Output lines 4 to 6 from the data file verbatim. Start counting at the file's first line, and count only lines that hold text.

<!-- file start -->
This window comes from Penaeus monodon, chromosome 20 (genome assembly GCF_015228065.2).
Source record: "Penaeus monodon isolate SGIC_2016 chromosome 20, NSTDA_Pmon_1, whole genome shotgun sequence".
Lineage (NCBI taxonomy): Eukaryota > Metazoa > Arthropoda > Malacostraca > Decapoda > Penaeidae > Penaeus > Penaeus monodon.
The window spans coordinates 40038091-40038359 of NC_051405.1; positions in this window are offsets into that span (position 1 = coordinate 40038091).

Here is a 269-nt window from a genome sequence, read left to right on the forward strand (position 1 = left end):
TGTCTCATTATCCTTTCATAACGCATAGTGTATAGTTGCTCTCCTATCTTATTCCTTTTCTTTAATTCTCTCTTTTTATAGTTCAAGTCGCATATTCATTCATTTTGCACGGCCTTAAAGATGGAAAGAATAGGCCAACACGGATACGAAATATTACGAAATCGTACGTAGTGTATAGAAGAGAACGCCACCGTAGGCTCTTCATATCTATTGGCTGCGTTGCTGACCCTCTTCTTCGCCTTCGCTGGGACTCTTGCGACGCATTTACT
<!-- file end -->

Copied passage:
The window spans coordinates 40038091-40038359 of NC_051405.1; positions in this window are offsets into that span (position 1 = coordinate 40038091).

Here is a 269-nt window from a genome sequence, read left to right on the forward strand (position 1 = left end):
TGTCTCATTATCCTTTCATAACGCATAGTGTATAGTTGCTCTCCTATCTTATTCCTTTTCTTTAATTCTCTCTTTTTATAGTTCAAGTCGCATATTCATTCATTTTGCACGGCCTTAAAGATGGAAAGAATAGGCCAACACGGATACGAAATATTACGAAATCGTACGTAGTGTATAGAAGAGAACGCCACCGTAGGCTCTTCATATCTATTGGCTGCGTTGCTGACCCTCTTCTTCGCCTTCGCTGGGACTCTTGCGACGCATTTACT